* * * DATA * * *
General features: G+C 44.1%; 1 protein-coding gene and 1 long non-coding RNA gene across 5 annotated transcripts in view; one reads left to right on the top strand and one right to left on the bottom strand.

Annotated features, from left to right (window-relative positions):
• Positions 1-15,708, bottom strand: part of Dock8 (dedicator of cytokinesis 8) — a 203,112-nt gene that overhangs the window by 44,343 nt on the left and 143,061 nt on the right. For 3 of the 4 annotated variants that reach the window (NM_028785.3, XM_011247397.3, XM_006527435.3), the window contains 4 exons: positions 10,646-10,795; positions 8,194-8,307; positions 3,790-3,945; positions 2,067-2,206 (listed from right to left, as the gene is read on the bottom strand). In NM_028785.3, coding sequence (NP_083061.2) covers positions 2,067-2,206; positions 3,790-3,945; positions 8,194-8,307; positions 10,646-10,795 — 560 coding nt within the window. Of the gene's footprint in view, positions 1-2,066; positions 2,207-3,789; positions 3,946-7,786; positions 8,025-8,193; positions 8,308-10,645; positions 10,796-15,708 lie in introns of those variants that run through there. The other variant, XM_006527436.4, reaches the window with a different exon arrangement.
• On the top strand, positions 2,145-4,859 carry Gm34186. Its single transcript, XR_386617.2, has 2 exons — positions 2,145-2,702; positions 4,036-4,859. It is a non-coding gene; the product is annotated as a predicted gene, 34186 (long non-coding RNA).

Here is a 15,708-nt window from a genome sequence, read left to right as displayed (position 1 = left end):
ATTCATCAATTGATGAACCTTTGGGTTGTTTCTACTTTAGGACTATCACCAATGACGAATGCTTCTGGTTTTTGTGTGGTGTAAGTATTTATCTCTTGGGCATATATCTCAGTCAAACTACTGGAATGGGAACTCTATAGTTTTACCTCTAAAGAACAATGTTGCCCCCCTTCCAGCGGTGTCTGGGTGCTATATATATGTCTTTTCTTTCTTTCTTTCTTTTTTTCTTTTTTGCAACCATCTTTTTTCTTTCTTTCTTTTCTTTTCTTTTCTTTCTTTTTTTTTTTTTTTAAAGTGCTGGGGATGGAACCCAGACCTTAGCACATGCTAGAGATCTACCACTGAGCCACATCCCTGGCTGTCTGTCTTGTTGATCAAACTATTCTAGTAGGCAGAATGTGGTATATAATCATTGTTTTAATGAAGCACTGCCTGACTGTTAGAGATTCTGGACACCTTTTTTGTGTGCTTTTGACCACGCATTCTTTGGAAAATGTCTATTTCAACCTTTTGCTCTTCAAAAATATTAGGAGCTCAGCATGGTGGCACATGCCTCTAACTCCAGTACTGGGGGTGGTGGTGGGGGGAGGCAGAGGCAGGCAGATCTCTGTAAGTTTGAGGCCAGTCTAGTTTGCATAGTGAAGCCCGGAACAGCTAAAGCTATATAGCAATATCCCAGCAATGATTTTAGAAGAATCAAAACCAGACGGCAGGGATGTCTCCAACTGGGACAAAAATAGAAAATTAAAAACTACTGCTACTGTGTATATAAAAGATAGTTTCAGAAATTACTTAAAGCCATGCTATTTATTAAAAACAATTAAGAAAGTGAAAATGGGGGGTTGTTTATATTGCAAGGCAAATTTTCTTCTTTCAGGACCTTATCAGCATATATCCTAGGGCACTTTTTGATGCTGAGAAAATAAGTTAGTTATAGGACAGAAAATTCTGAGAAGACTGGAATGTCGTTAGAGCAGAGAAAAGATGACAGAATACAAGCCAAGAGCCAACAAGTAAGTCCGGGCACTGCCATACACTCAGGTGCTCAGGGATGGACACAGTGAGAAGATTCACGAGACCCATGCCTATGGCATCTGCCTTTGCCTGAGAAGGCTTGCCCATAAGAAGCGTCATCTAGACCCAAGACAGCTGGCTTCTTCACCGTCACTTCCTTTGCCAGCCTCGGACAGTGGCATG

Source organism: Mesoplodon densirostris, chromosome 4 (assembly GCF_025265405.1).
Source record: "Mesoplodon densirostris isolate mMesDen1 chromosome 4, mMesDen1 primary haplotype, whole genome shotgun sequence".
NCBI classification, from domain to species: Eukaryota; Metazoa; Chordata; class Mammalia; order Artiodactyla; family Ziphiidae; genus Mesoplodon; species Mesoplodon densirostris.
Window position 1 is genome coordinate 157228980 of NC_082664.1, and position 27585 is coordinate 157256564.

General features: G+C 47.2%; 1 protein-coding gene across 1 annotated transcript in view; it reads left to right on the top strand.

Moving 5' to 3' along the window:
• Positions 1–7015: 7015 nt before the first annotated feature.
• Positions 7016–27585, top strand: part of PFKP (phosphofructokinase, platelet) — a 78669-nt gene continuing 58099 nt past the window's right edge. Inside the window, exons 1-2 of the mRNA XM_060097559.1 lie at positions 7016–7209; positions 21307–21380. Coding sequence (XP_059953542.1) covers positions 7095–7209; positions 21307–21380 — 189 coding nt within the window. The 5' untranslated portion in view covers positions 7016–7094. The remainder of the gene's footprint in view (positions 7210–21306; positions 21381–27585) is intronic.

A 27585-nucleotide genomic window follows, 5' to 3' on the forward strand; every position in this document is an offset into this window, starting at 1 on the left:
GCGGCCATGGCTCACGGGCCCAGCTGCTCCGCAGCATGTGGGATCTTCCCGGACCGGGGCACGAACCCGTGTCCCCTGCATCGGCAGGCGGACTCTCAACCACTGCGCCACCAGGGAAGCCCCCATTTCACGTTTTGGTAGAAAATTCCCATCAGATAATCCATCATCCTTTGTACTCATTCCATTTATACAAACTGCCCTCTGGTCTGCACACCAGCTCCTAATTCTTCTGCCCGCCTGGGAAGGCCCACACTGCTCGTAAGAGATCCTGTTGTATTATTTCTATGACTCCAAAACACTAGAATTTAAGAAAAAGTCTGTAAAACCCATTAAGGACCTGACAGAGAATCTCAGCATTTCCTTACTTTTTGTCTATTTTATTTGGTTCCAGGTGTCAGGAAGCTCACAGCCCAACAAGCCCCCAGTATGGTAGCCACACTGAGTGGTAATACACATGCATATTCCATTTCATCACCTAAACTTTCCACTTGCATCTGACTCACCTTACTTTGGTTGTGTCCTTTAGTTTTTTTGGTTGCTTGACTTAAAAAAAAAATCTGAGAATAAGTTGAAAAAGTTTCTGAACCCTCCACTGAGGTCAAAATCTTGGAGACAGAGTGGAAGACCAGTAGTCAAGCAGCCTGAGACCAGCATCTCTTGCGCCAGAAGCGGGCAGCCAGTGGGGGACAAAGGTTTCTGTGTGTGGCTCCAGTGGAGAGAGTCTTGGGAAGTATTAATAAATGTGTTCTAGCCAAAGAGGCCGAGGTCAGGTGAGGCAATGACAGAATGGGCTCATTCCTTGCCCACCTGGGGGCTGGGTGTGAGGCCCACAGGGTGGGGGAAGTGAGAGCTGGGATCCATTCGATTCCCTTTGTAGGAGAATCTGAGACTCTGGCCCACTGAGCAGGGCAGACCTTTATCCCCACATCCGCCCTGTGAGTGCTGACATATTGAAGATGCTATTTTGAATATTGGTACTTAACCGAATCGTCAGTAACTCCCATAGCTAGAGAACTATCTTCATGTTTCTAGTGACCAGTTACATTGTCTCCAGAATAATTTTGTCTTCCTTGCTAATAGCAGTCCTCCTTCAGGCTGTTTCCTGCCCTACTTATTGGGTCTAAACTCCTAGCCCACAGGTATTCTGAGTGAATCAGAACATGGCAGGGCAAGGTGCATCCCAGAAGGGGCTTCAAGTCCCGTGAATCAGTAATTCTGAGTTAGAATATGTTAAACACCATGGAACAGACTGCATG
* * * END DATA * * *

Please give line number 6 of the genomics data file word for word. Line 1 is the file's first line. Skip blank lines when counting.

ATTCATCAATTGATGAACCTTTGGGTTGTTTCTACTTTAGGACTATCACCAATGACGAATGCTTCTGGTTTTTGTGTGGTGTAAGTATTTATCTCTTGGGCATATATCTCAGTCAAACTACTGGAATGGGAACTCTATAGTTTTACCTCTAAAGAACAATGTTGCCCCCCTTCCAGCGGTGTCTGGGTGCTATATATATGTCTTTTCTTTCTTTCTTTCTTTTTTTCTTTTTTGCAACCATCTTTTTTCTTTCTTTCTTTTCTTTTCTTTTCTTTCTTTTTTTTTTTTTTTAAAGTGCTGGGGATGGAACCCAGACCTTAGCACATGCTAGAGATCTACCACTGAGCCACATCCCTGGCTGTCTGTCTTGTTGATCAAACTATTCTAGTAGGCAGAATGTGGTATATAATCATTGTTTTAATGAAGCACTGCCTGACTGTTAGAGATTCTGGACACCTTTTTTGTGTGCTTTTGACCACGCATTCTTTGGAAAATGTCTATTTCAACCTTTTGCTCTTCAAAAATATTAGGAGCTCAGCATGGTGGCACATGCCTCTAACTCCAGTACTGGGGGTGGTGGTGGGGGGAGGCAGAGGCAGGCAGATCTCTGTAAGTTTGAGGCCAGTCTAGTTTGCATAGTGAAGCCCGGAACAGCTAAAGCTATATAGCAATATCCCAGCAATGATTTTAGAAGAATCAAAACCAGACGGCAGGGATGTCTCCAACTGGGACAAAAATAGAAAATTAAAAACTACTGCTACTGTGTATATAAAAGATAGTTTCAGAAATTACTTAAAGCCATGCTATTTATTAAAAACAATTAAGAAAGTGAAAATGGGGGGTTGTTTATATTGCAAGGCAAATTTTCTTCTTTCAGGACCTTATCAGCATATATCCTAGGGCACTTTTTGATGCTGAGAAAATAAGTTAGTTATAGGACAGAAAATTCTGAGAAGACTGGAATGTCGTTAGAGCAGAGAAAAGATGACAGAATACAAGCCAAGAGCCAACAAGTAAGTCCGGGCACTGCCATACACTCAGGTGCTCAGGGATGGACACAGTGAGAAGATTCACGAGACCCATGCCTATGGCATCTGCCTTTGCCTGAGAAGGCTTGCCCATAAGAAGCGTCATCTAGACCCAAGACAGCTGGCTTCTTCACCGTCACTTCCTTTGCCAGCCTCGGACAGTGGCATG